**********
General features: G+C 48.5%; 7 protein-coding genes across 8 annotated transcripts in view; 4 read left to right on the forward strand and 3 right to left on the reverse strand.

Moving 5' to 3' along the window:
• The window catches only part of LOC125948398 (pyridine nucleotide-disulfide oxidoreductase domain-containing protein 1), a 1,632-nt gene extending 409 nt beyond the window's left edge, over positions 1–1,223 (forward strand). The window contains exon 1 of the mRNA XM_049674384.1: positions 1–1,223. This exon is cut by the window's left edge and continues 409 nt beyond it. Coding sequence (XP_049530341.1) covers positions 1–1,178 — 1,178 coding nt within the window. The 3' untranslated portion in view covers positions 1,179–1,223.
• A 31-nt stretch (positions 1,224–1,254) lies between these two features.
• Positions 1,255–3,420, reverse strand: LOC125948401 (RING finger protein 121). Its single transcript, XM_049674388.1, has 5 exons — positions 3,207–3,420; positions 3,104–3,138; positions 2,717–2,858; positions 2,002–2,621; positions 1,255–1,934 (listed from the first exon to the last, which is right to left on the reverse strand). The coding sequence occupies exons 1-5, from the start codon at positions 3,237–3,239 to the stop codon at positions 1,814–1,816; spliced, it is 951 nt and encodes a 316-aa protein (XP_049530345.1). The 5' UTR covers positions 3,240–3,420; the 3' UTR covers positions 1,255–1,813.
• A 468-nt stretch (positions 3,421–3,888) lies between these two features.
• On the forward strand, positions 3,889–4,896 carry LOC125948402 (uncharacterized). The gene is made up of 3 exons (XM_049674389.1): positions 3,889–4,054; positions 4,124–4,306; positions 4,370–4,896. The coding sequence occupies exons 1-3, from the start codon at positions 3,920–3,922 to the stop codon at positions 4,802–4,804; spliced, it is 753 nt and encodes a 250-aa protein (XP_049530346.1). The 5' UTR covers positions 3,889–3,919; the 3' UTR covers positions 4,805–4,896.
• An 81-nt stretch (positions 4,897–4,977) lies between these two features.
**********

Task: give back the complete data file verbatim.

General features: G+C 48.5%; 7 protein-coding genes across 8 annotated transcripts in view; 4 read left to right on the forward strand and 3 right to left on the reverse strand.

Moving 5' to 3' along the window:
• The window catches only part of LOC125948398 (pyridine nucleotide-disulfide oxidoreductase domain-containing protein 1), a 1,632-nt gene extending 409 nt beyond the window's left edge, over positions 1–1,223 (forward strand). The window contains exon 1 of the mRNA XM_049674384.1: positions 1–1,223. This exon is cut by the window's left edge and continues 409 nt beyond it. Coding sequence (XP_049530341.1) covers positions 1–1,178 — 1,178 coding nt within the window. The 3' untranslated portion in view covers positions 1,179–1,223.
• A 31-nt stretch (positions 1,224–1,254) lies between these two features.
• Positions 1,255–3,420, reverse strand: LOC125948401 (RING finger protein 121). Its single transcript, XM_049674388.1, has 5 exons — positions 3,207–3,420; positions 3,104–3,138; positions 2,717–2,858; positions 2,002–2,621; positions 1,255–1,934 (listed from the first exon to the last, which is right to left on the reverse strand). The coding sequence occupies exons 1-5, from the start codon at positions 3,237–3,239 to the stop codon at positions 1,814–1,816; spliced, it is 951 nt and encodes a 316-aa protein (XP_049530345.1). The 5' UTR covers positions 3,240–3,420; the 3' UTR covers positions 1,255–1,813.
• A 468-nt stretch (positions 3,421–3,888) lies between these two features.
• On the forward strand, positions 3,889–4,896 carry LOC125948402 (uncharacterized). The gene is made up of 3 exons (XM_049674389.1): positions 3,889–4,054; positions 4,124–4,306; positions 4,370–4,896. The coding sequence occupies exons 1-3, from the start codon at positions 3,920–3,922 to the stop codon at positions 4,802–4,804; spliced, it is 753 nt and encodes a 250-aa protein (XP_049530346.1). The 5' UTR covers positions 3,889–3,919; the 3' UTR covers positions 4,805–4,896.
• An 81-nt stretch (positions 4,897–4,977) lies between these two features.